Addressing User and IT Needs
While architecting an environment around information rather than technologies or systems is a departure from traditional virtualization paradigms, it offers compelling advantages.
In the typical enterprise, only a small percentage of data is highly valuable. To be productive, end users must have access to this information, whether in e-mail or a PowerPoint presentation, from any device at any time. Regardless of the device, they must also have the same user experience they’re accustomed to, whether their applications are running locally, in the data center, or “in the cloud.”
What’s more, the portability of the user experience—the user’s “workspace”—is likely to continue to increase, which helps free them to become even more productive.
However, the way most IT systems operate, the information that actually matters is intermingled with applications and the operating system, particularly on the endpoint. Virtualization addresses this challenge by enabling important information to be separated from the bits and bytes of code that make up the operating system, applications and other underlying infrastructure.
For IT, separating the user experience and workspace from the delivery of that experience enables IT to focus on lowering the cost of this productive environment. To that end, controlling virtual endpoints requires IT to bring together their various virtualization and delivery technologies, such as streaming, management technologies, security, storage and data protection technologies, into one integrated framework. By deploying a strategy that takes advantage of the full range of virtualization technologies, organizations have a powerful solution whose overall value is greater than the sum of its parts.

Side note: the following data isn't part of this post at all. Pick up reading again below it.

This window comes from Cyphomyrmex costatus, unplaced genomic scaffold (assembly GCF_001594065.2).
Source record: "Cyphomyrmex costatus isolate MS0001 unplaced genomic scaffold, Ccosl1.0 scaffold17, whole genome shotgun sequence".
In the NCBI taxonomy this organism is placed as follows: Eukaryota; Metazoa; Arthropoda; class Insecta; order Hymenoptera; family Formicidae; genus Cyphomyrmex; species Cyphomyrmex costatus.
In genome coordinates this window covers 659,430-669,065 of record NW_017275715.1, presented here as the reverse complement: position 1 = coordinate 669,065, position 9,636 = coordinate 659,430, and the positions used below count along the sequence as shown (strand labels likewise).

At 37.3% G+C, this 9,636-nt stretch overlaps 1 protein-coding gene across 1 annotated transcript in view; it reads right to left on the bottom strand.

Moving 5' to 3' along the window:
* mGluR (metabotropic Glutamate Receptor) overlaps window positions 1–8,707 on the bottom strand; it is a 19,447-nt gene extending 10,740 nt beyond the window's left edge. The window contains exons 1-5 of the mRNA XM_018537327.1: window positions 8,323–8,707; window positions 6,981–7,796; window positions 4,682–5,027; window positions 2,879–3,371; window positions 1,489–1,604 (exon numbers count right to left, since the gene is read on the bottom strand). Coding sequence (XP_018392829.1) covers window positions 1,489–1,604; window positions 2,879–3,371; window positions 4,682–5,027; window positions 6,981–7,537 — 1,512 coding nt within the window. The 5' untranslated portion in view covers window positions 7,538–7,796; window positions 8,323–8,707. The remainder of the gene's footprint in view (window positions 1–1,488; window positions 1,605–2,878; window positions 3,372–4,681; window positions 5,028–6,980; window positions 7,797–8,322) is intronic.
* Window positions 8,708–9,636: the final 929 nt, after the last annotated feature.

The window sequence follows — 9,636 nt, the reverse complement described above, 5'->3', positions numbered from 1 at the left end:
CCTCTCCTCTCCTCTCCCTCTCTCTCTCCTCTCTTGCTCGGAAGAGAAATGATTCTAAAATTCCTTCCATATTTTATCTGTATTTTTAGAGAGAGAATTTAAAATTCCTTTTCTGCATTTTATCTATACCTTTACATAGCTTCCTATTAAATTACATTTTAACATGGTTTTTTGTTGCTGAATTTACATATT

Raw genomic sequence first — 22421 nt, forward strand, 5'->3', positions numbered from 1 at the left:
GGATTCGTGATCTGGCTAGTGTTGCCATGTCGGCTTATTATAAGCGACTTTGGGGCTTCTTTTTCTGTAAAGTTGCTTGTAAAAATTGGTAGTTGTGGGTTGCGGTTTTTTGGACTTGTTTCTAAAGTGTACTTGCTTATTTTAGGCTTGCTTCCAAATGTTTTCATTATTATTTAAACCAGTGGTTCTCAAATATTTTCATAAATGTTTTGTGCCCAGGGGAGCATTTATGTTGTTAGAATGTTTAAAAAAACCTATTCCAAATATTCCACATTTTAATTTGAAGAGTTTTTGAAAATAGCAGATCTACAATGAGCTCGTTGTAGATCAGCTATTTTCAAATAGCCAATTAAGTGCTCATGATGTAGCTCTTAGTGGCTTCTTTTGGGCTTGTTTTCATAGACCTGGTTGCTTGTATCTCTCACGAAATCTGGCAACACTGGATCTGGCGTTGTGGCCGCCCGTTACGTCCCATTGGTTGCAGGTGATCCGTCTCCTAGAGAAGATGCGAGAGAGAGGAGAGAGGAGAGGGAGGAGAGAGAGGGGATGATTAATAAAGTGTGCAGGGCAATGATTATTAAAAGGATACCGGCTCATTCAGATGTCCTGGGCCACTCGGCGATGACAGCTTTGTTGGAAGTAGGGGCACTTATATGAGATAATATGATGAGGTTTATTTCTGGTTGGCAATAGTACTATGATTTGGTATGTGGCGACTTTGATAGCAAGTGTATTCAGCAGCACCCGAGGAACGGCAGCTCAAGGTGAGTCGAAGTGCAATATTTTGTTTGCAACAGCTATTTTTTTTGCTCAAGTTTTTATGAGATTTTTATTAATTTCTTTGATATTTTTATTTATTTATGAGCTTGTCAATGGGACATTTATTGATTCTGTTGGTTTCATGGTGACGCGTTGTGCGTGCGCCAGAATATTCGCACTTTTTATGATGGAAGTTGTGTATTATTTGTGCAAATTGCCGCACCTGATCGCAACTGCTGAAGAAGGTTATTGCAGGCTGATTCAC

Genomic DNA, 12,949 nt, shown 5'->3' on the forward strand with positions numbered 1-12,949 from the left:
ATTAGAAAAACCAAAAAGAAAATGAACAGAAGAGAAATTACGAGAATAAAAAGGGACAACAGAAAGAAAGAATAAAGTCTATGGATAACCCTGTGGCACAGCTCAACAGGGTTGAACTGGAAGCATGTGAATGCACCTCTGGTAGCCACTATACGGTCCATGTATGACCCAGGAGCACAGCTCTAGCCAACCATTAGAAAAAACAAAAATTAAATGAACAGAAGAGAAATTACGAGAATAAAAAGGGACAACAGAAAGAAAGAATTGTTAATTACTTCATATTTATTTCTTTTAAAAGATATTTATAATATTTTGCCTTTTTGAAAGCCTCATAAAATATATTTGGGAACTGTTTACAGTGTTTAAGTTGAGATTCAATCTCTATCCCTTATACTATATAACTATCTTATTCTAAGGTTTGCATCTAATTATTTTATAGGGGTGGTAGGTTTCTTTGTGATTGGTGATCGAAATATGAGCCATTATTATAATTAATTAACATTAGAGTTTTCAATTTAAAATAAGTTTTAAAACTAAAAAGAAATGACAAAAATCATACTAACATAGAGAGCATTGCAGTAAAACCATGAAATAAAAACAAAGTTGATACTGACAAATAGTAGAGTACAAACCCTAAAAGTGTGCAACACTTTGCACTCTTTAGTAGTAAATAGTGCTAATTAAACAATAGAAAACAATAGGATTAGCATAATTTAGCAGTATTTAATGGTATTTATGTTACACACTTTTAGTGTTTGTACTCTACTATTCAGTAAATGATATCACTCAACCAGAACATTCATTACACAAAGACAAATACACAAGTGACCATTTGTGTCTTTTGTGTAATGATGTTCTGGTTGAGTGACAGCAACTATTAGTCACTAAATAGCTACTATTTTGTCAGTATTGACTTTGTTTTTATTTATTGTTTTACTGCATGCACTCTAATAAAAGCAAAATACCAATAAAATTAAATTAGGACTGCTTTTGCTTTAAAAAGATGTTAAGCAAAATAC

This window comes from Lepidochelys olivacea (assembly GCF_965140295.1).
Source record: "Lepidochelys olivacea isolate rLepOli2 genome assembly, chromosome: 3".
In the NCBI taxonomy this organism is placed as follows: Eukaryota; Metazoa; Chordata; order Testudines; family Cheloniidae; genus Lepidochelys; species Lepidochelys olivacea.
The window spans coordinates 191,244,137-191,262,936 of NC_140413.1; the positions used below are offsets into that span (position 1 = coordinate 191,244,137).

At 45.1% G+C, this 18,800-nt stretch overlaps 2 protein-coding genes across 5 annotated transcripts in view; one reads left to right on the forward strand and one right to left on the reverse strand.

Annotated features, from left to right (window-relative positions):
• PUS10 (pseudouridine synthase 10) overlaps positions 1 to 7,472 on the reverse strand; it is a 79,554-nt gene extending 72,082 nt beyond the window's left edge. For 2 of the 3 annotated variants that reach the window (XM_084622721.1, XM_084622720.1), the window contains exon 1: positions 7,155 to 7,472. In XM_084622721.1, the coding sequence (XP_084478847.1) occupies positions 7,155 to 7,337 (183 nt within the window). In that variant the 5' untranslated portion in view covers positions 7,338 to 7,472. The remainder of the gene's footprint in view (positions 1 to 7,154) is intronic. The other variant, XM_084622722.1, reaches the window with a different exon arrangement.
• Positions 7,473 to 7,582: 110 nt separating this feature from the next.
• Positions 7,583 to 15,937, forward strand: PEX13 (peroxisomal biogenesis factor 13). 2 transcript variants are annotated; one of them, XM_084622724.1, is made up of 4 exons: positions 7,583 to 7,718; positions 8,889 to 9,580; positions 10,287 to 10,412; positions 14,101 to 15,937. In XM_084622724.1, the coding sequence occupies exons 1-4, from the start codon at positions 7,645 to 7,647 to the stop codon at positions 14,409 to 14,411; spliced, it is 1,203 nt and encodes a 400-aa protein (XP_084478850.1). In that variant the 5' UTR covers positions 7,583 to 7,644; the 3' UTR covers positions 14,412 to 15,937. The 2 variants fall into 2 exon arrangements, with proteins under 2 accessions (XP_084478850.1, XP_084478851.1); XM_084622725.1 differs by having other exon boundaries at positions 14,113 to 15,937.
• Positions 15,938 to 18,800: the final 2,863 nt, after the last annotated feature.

With this infrastructure, IT can securely deliver a managed environment of portable information that provides users the freedom they need but still allows the enterprise to protect information against loss and corruption as users work from their device of choice. Furthermore, to be effective as part of the enterprise rather than simply for a particular set of use cases, endpoint virtualization must be managed in the same way and with the same set of tools as the physical environment.
As IT organizations continue to leverage virtualization to address data center challenges and users continue to demand greater portability and freedom to increase their productivity, enterprises can build an IT infrastructure that enhances the value of existing assets today while driving more productivity for business tomorrow.
About the Author:
Ken Berryman is vice president for Endpoint Virtualization at Symantec, a global leader in providing security, storage and systems management solutions to help businesses and consumers secure and manage their information. Headquartered in Cupertino, Calif., Symantec has operations in more than 40 countries. For more information, go to www.symantec.com.